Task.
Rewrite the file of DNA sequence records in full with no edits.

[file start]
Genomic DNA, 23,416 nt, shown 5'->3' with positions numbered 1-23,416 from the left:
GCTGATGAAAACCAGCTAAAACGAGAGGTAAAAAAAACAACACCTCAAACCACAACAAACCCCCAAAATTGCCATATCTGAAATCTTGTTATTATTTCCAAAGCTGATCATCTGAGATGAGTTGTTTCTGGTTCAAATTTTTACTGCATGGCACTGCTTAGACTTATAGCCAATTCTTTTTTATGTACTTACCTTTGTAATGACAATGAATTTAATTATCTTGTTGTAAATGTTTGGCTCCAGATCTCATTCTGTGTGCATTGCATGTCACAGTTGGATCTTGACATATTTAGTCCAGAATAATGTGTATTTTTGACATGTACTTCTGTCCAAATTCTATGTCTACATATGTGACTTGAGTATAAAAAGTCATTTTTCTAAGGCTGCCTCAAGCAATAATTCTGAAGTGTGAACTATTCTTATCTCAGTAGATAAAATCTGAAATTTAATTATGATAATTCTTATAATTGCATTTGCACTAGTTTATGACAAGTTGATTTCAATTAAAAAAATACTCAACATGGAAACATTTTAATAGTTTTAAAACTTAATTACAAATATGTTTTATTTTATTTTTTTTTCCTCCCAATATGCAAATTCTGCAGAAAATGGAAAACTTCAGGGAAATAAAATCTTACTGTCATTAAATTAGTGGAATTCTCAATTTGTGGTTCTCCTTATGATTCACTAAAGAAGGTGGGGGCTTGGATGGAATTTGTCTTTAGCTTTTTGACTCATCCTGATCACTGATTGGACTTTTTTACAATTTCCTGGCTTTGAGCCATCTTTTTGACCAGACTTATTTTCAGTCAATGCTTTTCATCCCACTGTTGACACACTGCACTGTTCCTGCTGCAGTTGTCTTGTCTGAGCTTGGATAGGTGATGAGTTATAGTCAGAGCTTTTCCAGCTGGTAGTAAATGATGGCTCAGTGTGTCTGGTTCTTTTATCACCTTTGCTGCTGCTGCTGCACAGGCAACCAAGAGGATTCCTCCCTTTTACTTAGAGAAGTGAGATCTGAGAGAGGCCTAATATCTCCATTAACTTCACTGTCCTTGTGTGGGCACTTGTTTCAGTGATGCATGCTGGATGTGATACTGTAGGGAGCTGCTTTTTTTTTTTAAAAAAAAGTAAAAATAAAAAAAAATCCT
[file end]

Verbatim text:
Genomic DNA, 23,416 nt, shown 5'->3' with positions numbered 1-23,416 from the left:
GCTGATGAAAACCAGCTAAAACGAGAGGTAAAAAAAACAACACCTCAAACCACAACAAACCCCCAAAATTGCCATATCTGAAATCTTGTTATTATTTCCAAAGCTGATCATCTGAGATGAGTTGTTTCTGGTTCAAATTTTTACTGCATGGCACTGCTTAGACTTATAGCCAATTCTTTTTTATGTACTTACCTTTGTAATGACAATGAATTTAATTATCTTGTTGTAAATGTTTGGCTCCAGATCTCATTCTGTGTGCATTGCATGTCACAGTTGGATCTTGACATATTTAGTCCAGAATAATGTGTATTTTTGACATGTACTTCTGTCCAAATTCTATGTCTACATATGTGACTTGAGTATAAAAAGTCATTTTTCTAAGGCTGCCTCAAGCAATAATTCTGAAGTGTGAACTATTCTTATCTCAGTAGATAAAATCTGAAATTTAATTATGATAATTCTTATAATTGCATTTGCACTAGTTTATGACAAGTTGATTTCAATTAAAAAAATACTCAACATGGAAACATTTTAATAGTTTTAAAACTTAATTACAAATATGTTTTATTTTATTTTTTTTTCCTCCCAATATGCAAATTCTGCAGAAAATGGAAAACTTCAGGGAAATAAAATCTTACTGTCATTAAATTAGTGGAATTCTCAATTTGTGGTTCTCCTTATGATTCACTAAAGAAGGTGGGGGCTTGGATGGAATTTGTCTTTAGCTTTTTGACTCATCCTGATCACTGATTGGACTTTTTTACAATTTCCTGGCTTTGAGCCATCTTTTTGACCAGACTTATTTTCAGTCAATGCTTTTCATCCCACTGTTGACACACTGCACTGTTCCTGCTGCAGTTGTCTTGTCTGAGCTTGGATAGGTGATGAGTTATAGTCAGAGCTTTTCCAGCTGGTAGTAAATGATGGCTCAGTGTGTCTGGTTCTTTTATCACCTTTGCTGCTGCTGCTGCACAGGCAACCAAGAGGATTCCTCCCTTTTACTTAGAGAAGTGAGATCTGAGAGAGGCCTAATATCTCCATTAACTTCACTGTCCTTGTGTGGGCACTTGTTTCAGTGATGCATGCTGGATGTGATACTGTAGGGAGCTGCTTTTTTTTTTTAAAAAAAAGTAAAAATAAAAAAAAATCCT